The meat of the system lies in its Charms, which are somewhere between feats and spells. They're fairly standard point-buy rules-packet type things, but there are lots of them. You start with 15, and there are dozens of them in the core book... for each skill. So sure, you've got your big skill trees for athletics and melee combat, lots of games have those sorts of things... but how many have equally large trees for social skills? For weird stuff like Bureaucracy and Performance and Sail? Charms are level- and prerequisite-gated, but every character gets to pick one set and ignore the level-based prereqs, meaning that each starting character will be phenomenally good at something. One guy in the group may start character creation with the ability to shrug off an erupting volcano and tank siege weapons with their face; another might be able to walk into a temple and seduce the sworn-to-celibacy high priest; a third can lead a hundred farmers to victory over a legion of trained soldiers.

Of course, you've also got highly in-depth rules for not just the usual adventuring stuff, but for social stuff, mass combat, leading countries and other large organizations, doing massive crafting projects, and more.

It's a fun game.

----------

My other recommendation is Mutants and Masterminds 3e, which is-- in my opinion-- the finest superpower system out there. It's got fairly straightforward framework, and has you build your own powers from a limited set of Effects and Modifiers. It's not hard to learn the basics, but you can spend days playing around with creating weird character ideas. It plays quite quickly once you sit down at the table, and works as well for high-power fantasy as it does for superheroes.

exelsisxax
2017-12-07, 11:40 AM
RuneQuest, maybe? No classes, no levels, pretty much everything your character can do is either a stat check or a percentile skill. Everyone knows a little magic. If you get in a fight, wear armor and have a shield, or prepare to learn to tie your shoes one-handed.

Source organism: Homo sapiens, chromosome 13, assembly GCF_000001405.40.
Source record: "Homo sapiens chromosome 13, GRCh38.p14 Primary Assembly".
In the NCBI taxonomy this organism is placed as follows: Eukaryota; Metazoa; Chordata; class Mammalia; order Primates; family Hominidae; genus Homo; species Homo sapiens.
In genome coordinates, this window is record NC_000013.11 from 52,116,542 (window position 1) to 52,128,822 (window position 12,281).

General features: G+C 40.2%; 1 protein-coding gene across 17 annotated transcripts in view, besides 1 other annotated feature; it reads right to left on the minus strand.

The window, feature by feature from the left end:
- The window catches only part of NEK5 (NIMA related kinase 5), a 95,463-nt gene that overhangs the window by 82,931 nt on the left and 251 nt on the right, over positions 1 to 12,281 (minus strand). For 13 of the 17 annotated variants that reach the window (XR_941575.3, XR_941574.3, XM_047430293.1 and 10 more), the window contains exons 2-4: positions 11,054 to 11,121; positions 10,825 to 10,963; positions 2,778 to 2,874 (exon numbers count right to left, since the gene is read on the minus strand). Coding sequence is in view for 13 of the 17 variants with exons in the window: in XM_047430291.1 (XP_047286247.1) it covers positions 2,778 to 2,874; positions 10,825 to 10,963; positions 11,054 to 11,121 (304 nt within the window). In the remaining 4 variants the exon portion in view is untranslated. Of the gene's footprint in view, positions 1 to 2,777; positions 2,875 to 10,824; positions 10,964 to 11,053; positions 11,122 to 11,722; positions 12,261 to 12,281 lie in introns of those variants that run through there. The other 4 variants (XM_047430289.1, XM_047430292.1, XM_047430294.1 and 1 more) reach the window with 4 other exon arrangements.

GURPS: Extremely flexible character generation. Pointbuy for EVERYTHING. Has sourcebooks for every genre ever thought of.

Feng Shui: Action-Movie roleplaying. Can do Fantasy from the main book if you like Mythic China, could do Western Fantasy with a bit of hacking.
With runequest, is it a dedicated skill-based system? That's something i'm avoiding, because they are not meaningfully expandable. They don't really support subsystems once everything is unified by "roll against X". Making new skills just isn't the same as "here's a new thing that works totally different!" Basically the same with GURPS, except that also has a lot more busywork and chores to do in character creation.

I really don't know anything about feng shui. But i'm really not looking for something to make action scenes with or i'd probably be a fate or PbtA player.


Have you tried D&D 5e yet?

It's not perfect, but it's a lot less broken than 3.5/PF in specific and d20 systems in general.

I personally believe that 5e is only less broken in areas where it doesn't have rules, but for everything important it is still fundamentally crippled by 3e core design that it still imported. It also has very little content, so I have no reason to play it at all.


Cut the ****. Just because they have less crunch than you like does not mean they have barely any mechanics at all. Fate is actually packed with both mechanics and discussion of mechanics that makes it flexible, 'here's how stunts work, this is how you make them, and we'll provide you with a bunch of basic ones'. Repeat that with Extras, a little bit of it with skills, and a lot of discussion on how to use the three consequences of Aspects (Permissions, Invocations, and Compels) to make a deep game. Then there's the contest and conflict rules, which are essentially frameworks for using the existing skills in a competitive or offensive fashion (which in some ways is much better than D&D's traditional 'let's separate combat and noncombat statistics'). Skills and Stunts give a good degree of mechanical distinctions between characters even if everybody is using exactly the same systems.

I could go through the same sort of thing with the WoD games, but that's tiring.

Heck Lasers & Feelings (http://onesevendesign.com/lasers_and_feelings_rpg.pdf) has about half a side of A4 in rules, characters are differentiated by one number and a couple of words, and it's still a game. It might not be a game that you like, but it's still a game.

So please, next time say 'I like crunchy games' instead of saying 'games that aren't crunchy barely even count as games'. It's much, much less offensive, and isn't presenting subjective opinion as an objective fact.

Yeah, "not games" is a bad description. They are certainly games, but they are not primarily games. They're storytelling engines. Like Microscope, the point isn't to play the game, but using the game to produce a story.

I want something that is definitely a game. This is completely orthogonal to the rules-heavyness and crunchiness of a system.